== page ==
The puddle-deep stream known as Halls Branch trickles through the shadows of sand pines and water oaks near the rural Hillsborough County community of Welcome. As it meanders to a rendezvous with the Alafia River, its quiet burbling is easily drowned out by the urgent “beep-beep-beep” of earthmovers pushing dirt around an old mine nearby.
But what happened to quiet Halls Branch, which was itself mined nearly 20 years ago, has echoed so loudly that it could affect the future of Florida’s billion-dollar phosphate industry.
After miners finished digging phosphate out of Halls Branch it was supposed to be restored. However, experts from the state Department of Environmental Protection who tested Halls Branch and nine more streams found only one to be healthy. Most, including Halls Branch, had poor water quality.
Now the world’s largest phosphate company, IMC Global, wants to mine the headwaters of the west fork of Horse Creek, one of the cleanest streams in the state. IMC officials promise they will restore the creek when they are done, but IMC’s opponents cite the DEP studies of Halls Branch and the other streams as a reason to turn the company down.
“Their program of restoring mined streams is not working,” said Tampa attorney Ed de la Parte, who represents Charlotte County in challenging IMC’s mining plans, a challenge that broadened last week. “The studies of what’s been done so far show that they can’t put it back the way it was.”
Until DEP officials find a better way to clean up after the miners, he said, “they shouldn’t be allowing phosphate companies to mine these streams.”
IMC officials contend they do a fine job of putting streams back the way they were, but it takes time.
“There are some impressive reclamation projects,” said company spokeswoman Diana Youmans, explaining that restored streams “have to mature.”
Charlotte officials say they can’t wait a generation or two for a clean Horse Creek because of what that means downstream. Horse Creek flows into the Peace River, which supplies drinking water for 100,000 people, and ultimately gushes into the state’s most productive estuary, Charlotte Harbor, itself the center of a billion-dollar tourism and recreation industry.
For decades the center of Florida’s phosphate industry has been in Polk County, and the leader has been IMC. IMC supplies one-fifth of the world’s phosphate, the legacy of the mineral-rich oceans that covered Florida in prehistoric times.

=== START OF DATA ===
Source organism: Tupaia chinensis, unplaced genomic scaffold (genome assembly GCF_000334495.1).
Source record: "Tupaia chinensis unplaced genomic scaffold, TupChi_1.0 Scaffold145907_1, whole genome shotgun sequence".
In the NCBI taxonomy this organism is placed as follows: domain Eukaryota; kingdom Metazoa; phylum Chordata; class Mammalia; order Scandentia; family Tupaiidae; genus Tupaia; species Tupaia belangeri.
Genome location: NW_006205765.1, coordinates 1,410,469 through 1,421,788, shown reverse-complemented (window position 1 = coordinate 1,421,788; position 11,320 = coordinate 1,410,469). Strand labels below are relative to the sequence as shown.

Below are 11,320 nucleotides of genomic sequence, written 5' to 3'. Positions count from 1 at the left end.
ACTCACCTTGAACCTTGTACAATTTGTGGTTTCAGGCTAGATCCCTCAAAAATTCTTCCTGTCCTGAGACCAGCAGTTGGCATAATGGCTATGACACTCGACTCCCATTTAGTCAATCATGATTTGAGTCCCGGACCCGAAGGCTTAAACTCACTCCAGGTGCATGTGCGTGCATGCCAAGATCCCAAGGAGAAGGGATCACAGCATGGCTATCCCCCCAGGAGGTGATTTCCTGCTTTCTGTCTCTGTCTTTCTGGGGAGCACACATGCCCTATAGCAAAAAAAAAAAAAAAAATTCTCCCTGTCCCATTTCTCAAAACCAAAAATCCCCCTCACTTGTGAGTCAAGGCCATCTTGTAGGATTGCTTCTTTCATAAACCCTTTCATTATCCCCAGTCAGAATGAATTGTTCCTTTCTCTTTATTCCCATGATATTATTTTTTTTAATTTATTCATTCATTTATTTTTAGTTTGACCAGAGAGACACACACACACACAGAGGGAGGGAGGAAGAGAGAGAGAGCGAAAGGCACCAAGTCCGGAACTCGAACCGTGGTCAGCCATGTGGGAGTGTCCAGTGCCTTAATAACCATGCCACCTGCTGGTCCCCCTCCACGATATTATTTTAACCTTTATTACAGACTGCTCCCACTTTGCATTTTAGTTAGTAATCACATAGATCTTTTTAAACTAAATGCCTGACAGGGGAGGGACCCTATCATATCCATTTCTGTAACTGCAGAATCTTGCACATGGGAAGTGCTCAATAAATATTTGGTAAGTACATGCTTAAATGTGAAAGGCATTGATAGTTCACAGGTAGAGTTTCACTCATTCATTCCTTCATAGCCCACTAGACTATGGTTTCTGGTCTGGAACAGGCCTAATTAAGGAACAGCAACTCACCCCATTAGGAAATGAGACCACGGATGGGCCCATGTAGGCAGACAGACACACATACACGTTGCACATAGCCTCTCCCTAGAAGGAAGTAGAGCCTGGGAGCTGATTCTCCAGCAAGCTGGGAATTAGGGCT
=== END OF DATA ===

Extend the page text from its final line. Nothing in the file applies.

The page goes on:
Now the Polk mines are winding down, their resources depleted. The industry’s future lies to the south, in Manatee, DeSoto and Hardee counties, closer to Horse Creek and the Peace River.
IMC officials hope to open a mine on 24,000 acres in Pine Level in DeSoto County and another on 23,000 acres near Ona in Hardee County, which together should produce phosphate for 40 years.
But first, IMC has asked DEP for a permit to mine a 2,400-acre pasture known as the Manson-Jenkins Tract in the headwaters of Horse Creek in Manatee County, just south of the Hillsborough line. IMC has also requested a mining permit for the 2,390-acre Altman Tract, which is also in Horse Creek’s headwaters in Manatee. Both would become part of the Four Corners Mine, already the biggest in country.
DEP approved the Manson-Jenkins permit, sparking a legal challenge from a rare coalition: Charlotte, Sarasota and Lee counties, the Peace River-Manasota Water Supply Authority and three environment groups. A lengthy trial this summer centered on the downstream impacts. A judge has yet to rule in the case.
In the meantime, although the DEP has not yet approved the permit for the Altman Tract, the state agency last month approved a new reclamation plan for that area that includes the Altman Tract. Last week the Charlotte County Commission, which has already spent $1- million battling IMC, voted to challenge that project, too.
As IMC tries to move into the future, it has had to deal repeatedly with questions about the industry’s past damage to the environment, such as the 1994 accident that sent 500-million gallons of slimy, gray water rolling toward the Alafia River, flooding homes, killing livestock, mucking up ponds and contaminating private wells.